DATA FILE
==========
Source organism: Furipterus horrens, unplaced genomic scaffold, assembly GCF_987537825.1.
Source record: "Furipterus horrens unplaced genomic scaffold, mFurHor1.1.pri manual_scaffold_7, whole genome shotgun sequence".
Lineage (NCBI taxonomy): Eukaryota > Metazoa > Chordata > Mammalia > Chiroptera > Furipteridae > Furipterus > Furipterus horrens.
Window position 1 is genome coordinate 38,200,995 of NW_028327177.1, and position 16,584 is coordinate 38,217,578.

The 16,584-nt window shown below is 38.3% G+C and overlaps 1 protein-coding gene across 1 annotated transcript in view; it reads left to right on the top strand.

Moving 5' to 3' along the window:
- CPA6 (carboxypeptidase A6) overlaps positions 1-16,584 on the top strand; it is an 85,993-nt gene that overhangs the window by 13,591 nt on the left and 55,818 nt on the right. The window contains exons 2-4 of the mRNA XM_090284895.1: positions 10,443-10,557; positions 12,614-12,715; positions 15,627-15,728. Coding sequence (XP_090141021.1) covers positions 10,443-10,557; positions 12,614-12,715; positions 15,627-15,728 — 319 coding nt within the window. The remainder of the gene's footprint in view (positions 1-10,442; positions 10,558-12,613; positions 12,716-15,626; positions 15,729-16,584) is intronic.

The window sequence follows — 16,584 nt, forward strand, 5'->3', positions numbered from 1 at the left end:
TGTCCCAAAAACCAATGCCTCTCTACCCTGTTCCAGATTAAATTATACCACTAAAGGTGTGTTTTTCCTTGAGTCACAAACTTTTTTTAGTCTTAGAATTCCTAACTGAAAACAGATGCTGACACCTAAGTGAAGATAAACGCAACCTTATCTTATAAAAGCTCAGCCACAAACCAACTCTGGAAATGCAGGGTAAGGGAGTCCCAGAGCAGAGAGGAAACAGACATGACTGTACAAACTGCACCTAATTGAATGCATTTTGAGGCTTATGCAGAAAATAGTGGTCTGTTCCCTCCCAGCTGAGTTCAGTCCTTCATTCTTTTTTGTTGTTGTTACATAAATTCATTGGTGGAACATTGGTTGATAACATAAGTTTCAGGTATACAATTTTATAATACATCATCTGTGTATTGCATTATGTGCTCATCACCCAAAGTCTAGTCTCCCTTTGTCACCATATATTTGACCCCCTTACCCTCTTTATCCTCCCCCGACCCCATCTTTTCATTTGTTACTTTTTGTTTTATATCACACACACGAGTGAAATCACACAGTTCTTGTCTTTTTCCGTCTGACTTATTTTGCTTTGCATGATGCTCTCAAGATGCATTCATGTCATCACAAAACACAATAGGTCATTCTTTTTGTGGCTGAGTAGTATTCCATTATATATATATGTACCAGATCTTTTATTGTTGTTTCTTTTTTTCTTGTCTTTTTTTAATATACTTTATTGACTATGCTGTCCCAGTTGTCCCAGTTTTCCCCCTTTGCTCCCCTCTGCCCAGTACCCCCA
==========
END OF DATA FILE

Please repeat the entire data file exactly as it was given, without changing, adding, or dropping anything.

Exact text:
Source organism: Furipterus horrens, unplaced genomic scaffold, assembly GCF_987537825.1.
Source record: "Furipterus horrens unplaced genomic scaffold, mFurHor1.1.pri manual_scaffold_7, whole genome shotgun sequence".
Lineage (NCBI taxonomy): Eukaryota > Metazoa > Chordata > Mammalia > Chiroptera > Furipteridae > Furipterus > Furipterus horrens.
Window position 1 is genome coordinate 38,200,995 of NW_028327177.1, and position 16,584 is coordinate 38,217,578.

The 16,584-nt window shown below is 38.3% G+C and overlaps 1 protein-coding gene across 1 annotated transcript in view; it reads left to right on the top strand.

Moving 5' to 3' along the window:
- CPA6 (carboxypeptidase A6) overlaps positions 1-16,584 on the top strand; it is an 85,993-nt gene that overhangs the window by 13,591 nt on the left and 55,818 nt on the right. The window contains exons 2-4 of the mRNA XM_090284895.1: positions 10,443-10,557; positions 12,614-12,715; positions 15,627-15,728. Coding sequence (XP_090141021.1) covers positions 10,443-10,557; positions 12,614-12,715; positions 15,627-15,728 — 319 coding nt within the window. The remainder of the gene's footprint in view (positions 1-10,442; positions 10,558-12,613; positions 12,716-15,626; positions 15,729-16,584) is intronic.

The window sequence follows — 16,584 nt, forward strand, 5'->3', positions numbered from 1 at the left end:
TGTCCCAAAAACCAATGCCTCTCTACCCTGTTCCAGATTAAATTATACCACTAAAGGTGTGTTTTTCCTTGAGTCACAAACTTTTTTTAGTCTTAGAATTCCTAACTGAAAACAGATGCTGACACCTAAGTGAAGATAAACGCAACCTTATCTTATAAAAGCTCAGCCACAAACCAACTCTGGAAATGCAGGGTAAGGGAGTCCCAGAGCAGAGAGGAAACAGACATGACTGTACAAACTGCACCTAATTGAATGCATTTTGAGGCTTATGCAGAAAATAGTGGTCTGTTCCCTCCCAGCTGAGTTCAGTCCTTCATTCTTTTTTGTTGTTGTTACATAAATTCATTGGTGGAACATTGGTTGATAACATAAGTTTCAGGTATACAATTTTATAATACATCATCTGTGTATTGCATTATGTGCTCATCACCCAAAGTCTAGTCTCCCTTTGTCACCATATATTTGACCCCCTTACCCTCTTTATCCTCCCCCGACCCCATCTTTTCATTTGTTACTTTTTGTTTTATATCACACACACGAGTGAAATCACACAGTTCTTGTCTTTTTCCGTCTGACTTATTTTGCTTTGCATGATGCTCTCAAGATGCATTCATGTCATCACAAAACACAATAGGTCATTCTTTTTGTGGCTGAGTAGTATTCCATTATATATATATGTACCAGATCTTTTATTGTTGTTTCTTTTTTTCTTGTCTTTTTTTAATATACTTTATTGACTATGCTGTCCCAGTTGTCCCAGTTTTCCCCCTTTGCTCCCCTCTGCCCAGTACCCCCA